[27 February 2008]
Before there was a Dr. Kovac or Dr. Greene on “ER,” before McDreamy on “Grey’s Anatomy,” there was Dr. Jack “Boomer” Morrison, a likable young physician played by David Morse on NBC’s “St. Elsewhere.” The show, which also featured a young Denzel Washington, ran for six years in the 1980s and gave Morse his big break. And headache. He wound up typecast as a softie. Morse has spent the last two decades proving them wrong.
The actor—soft-spoken, reserved—is known for solid, tough-guy performances in films like “The Green Mile,” “16 Blocks” and “Disturbia.” He’s starred in the TV series “Hack,” and earned an Emmy nomination for a guest stint on “House.” Next month, he plays George Washington in HBO’s star-studded miniseries, “John Adams.”
But for now, audiences can see him starring on Broadway with an all-Irish (except him) cast in Conor McPherson’s mystical, mysterious drama, “The Seafarer.” Morse gives a riveting, soulful performance as Sharky, a flawed fella who’s tending his blind, alcoholic brother when a mysterious stranger comes to call. Imagine “It’s A Wonderful Life” with wacky characters, and lots and lots of whiskey.
After the 1994 Northridge earthquake, which destroyed his California home, he and his wife, actress Susan Wheeler Duff, moved to Philadelphia. They have three children—a daughter in college, and 16-year-old twin sons. Morse sat down recently with Joseph V. Amodio at the Booth Theatre.
So what’s the secret to a credible Irish accent?
Repetition, repetition, repetition. There’s no way around it. And there was always somebody whispering in my ear when I’d gone astray. They’re very nice about it—and they’re all the real deal.
I guess it would be easy to feel intimidated.
If anything, what’s special about being with these guys is that they all have a lot of experience on stage. A lot of ... confidence in what they can do. Which makes the experience ... really amazing. They’re willing to go wherever the moment goes. It’s all alive with these guys.
Do you approach a fictional role, like Sharky, differently from the way you prep for a role like George Washington?
Oh, sure. Nobody has a clue who Sharky is, but everybody thinks they know who Washington was. So there’s a lot to ... respect and try to live up to. From the moment I knew I was doing the role, which was only three weeks before we started shooting, I just read and read and read. Till the day we wrapped.
Did you learn something about Washington you hadn’t known before?
What I didn’t expect was that Washington was soft-spoken, and very uncomfortable talking to people in public. He was very thoughtful about the words he chose. He didn’t want to ... appear foolish. And just that kind of rhythm, I can relate to, `cause I’ve been that way a lot of my life, and I understand that, that kind of self-consciousness.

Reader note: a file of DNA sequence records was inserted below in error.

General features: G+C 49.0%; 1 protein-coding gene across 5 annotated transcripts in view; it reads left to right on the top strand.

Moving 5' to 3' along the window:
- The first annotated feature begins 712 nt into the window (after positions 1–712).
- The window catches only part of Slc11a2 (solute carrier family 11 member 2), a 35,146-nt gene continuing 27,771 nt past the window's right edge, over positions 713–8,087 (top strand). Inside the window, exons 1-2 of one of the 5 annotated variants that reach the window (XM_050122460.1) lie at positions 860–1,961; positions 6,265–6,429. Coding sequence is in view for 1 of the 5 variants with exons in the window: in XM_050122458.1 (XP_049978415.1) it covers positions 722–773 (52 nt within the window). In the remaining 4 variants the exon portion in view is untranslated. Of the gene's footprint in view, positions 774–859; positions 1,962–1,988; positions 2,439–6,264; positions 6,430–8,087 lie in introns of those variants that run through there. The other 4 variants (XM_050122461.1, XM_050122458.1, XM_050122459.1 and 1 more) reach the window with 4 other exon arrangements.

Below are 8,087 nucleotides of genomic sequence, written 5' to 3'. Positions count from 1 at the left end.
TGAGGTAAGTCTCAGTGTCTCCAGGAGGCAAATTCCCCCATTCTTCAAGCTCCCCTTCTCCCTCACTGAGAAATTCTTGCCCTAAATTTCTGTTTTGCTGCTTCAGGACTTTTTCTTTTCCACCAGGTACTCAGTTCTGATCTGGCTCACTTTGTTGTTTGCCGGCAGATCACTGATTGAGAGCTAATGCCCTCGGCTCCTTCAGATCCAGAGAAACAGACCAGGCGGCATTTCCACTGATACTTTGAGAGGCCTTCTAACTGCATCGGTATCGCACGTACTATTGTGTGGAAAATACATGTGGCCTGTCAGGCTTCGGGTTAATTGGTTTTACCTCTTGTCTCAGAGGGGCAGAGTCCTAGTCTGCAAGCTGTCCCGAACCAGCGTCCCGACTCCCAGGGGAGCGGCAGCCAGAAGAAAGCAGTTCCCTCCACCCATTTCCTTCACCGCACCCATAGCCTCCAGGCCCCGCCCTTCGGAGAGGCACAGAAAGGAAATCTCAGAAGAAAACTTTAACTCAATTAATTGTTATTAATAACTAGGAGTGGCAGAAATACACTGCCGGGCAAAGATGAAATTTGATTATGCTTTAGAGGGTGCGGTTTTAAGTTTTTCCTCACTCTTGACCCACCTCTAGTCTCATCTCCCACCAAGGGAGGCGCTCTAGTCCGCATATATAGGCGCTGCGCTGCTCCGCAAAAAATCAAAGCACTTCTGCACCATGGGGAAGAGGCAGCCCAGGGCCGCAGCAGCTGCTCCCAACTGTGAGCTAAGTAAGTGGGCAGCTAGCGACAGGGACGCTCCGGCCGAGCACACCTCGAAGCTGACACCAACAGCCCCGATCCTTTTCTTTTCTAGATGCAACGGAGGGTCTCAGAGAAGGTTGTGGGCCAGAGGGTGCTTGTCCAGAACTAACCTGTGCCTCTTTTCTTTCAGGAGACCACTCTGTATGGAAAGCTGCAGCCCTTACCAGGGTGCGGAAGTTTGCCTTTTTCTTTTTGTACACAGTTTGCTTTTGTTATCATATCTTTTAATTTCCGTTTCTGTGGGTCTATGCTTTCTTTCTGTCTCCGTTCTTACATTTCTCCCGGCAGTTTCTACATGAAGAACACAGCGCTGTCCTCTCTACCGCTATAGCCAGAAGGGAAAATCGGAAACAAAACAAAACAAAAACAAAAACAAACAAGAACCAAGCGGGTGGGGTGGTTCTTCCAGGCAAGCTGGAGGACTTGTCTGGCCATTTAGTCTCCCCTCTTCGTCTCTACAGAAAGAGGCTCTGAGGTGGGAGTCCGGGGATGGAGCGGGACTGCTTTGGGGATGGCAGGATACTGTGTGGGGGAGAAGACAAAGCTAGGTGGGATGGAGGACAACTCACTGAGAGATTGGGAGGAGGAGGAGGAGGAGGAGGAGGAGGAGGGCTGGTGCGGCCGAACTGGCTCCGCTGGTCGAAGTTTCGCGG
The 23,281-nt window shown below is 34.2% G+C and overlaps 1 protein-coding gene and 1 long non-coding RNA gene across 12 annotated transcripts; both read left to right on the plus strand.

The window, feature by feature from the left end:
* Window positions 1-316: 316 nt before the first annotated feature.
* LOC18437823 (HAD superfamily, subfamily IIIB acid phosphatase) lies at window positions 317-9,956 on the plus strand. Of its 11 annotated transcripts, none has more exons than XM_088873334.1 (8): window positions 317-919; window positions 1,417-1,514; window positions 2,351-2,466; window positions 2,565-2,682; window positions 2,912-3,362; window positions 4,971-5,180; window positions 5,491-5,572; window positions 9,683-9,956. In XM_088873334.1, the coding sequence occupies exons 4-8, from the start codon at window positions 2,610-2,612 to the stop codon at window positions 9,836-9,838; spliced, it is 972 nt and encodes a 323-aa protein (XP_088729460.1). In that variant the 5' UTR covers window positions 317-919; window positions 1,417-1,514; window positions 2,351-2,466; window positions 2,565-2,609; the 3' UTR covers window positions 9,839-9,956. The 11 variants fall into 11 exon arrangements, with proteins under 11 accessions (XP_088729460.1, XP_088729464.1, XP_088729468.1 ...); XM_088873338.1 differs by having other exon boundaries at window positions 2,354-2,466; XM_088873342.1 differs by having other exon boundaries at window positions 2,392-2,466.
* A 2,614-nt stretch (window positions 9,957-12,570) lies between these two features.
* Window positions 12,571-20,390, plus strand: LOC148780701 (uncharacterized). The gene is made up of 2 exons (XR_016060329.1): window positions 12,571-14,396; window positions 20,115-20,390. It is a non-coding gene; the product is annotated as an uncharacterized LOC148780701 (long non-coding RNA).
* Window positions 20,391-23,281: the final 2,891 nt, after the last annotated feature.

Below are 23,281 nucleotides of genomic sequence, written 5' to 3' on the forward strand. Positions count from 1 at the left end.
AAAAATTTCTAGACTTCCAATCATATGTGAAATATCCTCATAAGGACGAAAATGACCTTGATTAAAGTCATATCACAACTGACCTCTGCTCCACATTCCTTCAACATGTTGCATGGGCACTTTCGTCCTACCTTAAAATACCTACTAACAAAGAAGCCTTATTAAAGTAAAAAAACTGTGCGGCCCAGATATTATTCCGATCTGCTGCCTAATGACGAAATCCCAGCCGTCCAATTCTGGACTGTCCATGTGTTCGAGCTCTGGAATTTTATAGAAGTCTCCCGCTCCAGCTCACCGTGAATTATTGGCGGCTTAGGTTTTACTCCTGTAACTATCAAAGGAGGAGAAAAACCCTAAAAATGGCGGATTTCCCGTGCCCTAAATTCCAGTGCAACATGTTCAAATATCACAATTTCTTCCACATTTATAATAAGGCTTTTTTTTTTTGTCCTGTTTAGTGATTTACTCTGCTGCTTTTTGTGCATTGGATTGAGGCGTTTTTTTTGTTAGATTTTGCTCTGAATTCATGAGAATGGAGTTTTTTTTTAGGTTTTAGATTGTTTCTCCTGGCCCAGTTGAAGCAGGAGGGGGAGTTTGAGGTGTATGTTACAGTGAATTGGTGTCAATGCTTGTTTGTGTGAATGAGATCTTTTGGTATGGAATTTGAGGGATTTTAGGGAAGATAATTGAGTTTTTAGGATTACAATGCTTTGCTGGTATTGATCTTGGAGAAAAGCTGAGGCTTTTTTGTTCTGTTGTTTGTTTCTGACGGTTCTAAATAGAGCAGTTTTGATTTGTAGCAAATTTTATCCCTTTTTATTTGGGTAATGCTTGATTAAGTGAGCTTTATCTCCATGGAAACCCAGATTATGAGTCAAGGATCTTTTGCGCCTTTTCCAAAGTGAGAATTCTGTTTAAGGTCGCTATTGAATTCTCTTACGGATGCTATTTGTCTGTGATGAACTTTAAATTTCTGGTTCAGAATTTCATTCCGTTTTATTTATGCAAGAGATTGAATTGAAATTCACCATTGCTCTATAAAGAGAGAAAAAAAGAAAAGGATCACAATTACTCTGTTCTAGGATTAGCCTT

You were self-conscious?
Yeah, I was 17, and went right from high school (outside Boston into a repertory company with actors who) all had these masters degrees, and I felt totally inarticulate. I didn’t know what a “motivation” was. I hadn’t a clue.
“St. Elsewhere” typecast you as the goodie-goodie, and I heard it was hard for you to get roles after that. Now, of course, you’re often the bad guy.
I just needed to shake things up for myself, and the way people perceived me.
Meanwhile, you’re this family man. Do you go home after the weekend performances?
Yeah. I come back Tuesdays. When I did “How I Learned to Drive” 10 years ago (for which he won Obie and Drama Desk awards), that was ... that was very difficult on them. I did that for six months here. The boys were 6 and it was really tough and emotional every single week (when I’d have to go). We just couldn’t do that to them again. That’s why it’s taken me so long to agree to do another play.
So your wife’s a good sport.
My wife has spent a lot of her life, essentially as a single mother, carrying a lot of the responsibility. She’s been great but, basically, doing this play means (being here) the entire school year.
Still, there’s probably some cachet for your kids, having a dad who’s an actor.
“Hack” kind of changed things. Or “The Green Mile.” “St. Elsewhere.” Projects that got me more in people’s consciousness. But when you’re not in people’s living rooms every week, it really fades, amazingly quickly.
The alternative, I guess, is to be Brad Pitt and never have a moment to yourself.
For crying out loud, Clay Aiken’s over here (around the corner) in “Spamalot,” and when he (leaves the theater), that alley is filled with screaming people. Y’know, we’ve got plenty of people outside our stage door each night who are excited and want autographs, but that kind of mob mentality ... there are people who live with that every single day, that kind of crush wherever you go. That’s not a way I want to live a life.